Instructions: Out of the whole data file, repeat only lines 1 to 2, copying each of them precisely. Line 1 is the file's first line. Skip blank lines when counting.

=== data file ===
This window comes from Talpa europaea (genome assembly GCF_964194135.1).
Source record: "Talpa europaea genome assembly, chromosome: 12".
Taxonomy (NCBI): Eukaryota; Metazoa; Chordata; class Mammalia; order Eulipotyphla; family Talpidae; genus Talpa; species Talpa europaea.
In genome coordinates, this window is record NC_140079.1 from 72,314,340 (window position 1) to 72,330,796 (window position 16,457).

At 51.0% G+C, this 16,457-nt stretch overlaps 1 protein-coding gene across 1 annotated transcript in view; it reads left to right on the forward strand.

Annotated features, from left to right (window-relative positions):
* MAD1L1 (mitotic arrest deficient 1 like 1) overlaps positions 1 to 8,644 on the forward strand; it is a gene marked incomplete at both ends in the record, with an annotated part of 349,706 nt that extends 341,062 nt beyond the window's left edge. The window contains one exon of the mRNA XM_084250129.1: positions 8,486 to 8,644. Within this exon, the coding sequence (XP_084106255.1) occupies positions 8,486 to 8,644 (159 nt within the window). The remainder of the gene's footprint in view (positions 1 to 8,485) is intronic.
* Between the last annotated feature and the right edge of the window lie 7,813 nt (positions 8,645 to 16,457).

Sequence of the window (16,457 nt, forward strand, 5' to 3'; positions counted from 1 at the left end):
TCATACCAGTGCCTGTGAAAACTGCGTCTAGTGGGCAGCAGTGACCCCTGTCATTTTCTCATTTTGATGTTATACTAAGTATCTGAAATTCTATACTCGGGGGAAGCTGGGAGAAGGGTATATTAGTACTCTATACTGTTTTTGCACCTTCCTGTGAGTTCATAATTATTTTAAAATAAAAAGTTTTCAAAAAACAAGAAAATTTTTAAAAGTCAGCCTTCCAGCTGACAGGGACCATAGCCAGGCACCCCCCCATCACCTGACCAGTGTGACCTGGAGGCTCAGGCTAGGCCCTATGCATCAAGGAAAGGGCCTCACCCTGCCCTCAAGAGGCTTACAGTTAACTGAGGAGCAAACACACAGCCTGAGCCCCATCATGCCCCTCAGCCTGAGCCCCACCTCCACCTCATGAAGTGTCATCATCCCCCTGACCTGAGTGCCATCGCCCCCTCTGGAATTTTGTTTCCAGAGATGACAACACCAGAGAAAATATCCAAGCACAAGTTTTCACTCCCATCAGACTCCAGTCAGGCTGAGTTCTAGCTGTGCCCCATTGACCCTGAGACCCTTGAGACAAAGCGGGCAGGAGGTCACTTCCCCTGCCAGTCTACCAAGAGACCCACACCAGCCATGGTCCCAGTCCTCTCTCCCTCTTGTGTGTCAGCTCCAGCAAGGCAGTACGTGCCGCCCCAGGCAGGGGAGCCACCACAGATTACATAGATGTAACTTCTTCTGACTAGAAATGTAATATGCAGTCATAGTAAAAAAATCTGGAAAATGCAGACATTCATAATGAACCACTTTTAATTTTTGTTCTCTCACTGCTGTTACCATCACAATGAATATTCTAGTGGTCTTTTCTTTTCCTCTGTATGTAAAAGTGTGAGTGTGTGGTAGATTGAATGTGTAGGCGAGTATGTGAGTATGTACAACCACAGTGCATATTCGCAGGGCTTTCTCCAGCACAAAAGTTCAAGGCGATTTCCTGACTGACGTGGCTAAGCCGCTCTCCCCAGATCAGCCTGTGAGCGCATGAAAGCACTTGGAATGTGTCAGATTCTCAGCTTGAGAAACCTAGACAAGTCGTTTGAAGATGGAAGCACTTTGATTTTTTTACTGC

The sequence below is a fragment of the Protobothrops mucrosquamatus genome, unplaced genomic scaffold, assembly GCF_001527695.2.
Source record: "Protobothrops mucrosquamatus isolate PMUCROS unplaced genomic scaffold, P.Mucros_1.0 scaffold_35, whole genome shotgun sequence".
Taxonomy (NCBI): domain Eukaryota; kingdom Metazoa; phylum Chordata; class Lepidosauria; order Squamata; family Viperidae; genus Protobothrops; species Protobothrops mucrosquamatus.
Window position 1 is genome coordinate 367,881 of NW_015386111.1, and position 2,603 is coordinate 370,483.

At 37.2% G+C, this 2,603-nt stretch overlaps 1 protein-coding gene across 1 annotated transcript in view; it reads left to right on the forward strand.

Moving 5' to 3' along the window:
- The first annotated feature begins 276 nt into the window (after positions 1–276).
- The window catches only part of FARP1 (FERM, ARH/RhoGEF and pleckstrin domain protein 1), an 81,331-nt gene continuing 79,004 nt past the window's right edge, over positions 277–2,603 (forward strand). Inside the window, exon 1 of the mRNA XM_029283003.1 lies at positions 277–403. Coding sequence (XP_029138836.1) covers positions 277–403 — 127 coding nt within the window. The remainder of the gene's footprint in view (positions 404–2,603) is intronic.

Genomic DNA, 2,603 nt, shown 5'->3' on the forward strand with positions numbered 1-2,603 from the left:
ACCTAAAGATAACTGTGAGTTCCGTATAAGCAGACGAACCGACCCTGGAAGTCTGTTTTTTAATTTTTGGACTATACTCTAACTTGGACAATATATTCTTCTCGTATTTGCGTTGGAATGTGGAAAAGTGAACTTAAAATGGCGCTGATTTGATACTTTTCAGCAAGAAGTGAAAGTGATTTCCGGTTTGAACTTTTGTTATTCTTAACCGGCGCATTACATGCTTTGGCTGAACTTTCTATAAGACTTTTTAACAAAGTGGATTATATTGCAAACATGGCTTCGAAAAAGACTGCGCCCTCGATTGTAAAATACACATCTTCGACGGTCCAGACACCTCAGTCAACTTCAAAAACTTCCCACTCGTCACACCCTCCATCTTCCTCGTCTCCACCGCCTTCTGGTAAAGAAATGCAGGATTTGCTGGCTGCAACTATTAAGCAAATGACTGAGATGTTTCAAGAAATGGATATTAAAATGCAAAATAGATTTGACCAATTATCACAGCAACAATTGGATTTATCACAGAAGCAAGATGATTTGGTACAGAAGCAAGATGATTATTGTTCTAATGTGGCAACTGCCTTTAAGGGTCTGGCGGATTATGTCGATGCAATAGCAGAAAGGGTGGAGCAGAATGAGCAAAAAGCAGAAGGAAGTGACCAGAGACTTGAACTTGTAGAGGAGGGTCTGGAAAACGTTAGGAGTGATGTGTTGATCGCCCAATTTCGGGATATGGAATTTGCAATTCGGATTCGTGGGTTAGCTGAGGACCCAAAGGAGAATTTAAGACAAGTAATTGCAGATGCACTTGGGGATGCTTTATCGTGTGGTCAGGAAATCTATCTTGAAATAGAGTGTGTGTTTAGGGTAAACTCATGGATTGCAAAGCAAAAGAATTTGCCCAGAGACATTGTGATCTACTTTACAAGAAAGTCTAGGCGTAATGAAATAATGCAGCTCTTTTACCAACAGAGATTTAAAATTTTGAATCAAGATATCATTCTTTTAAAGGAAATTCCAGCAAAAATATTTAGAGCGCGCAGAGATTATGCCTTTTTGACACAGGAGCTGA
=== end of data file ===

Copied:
This window comes from Talpa europaea (genome assembly GCF_964194135.1).
Source record: "Talpa europaea genome assembly, chromosome: 12".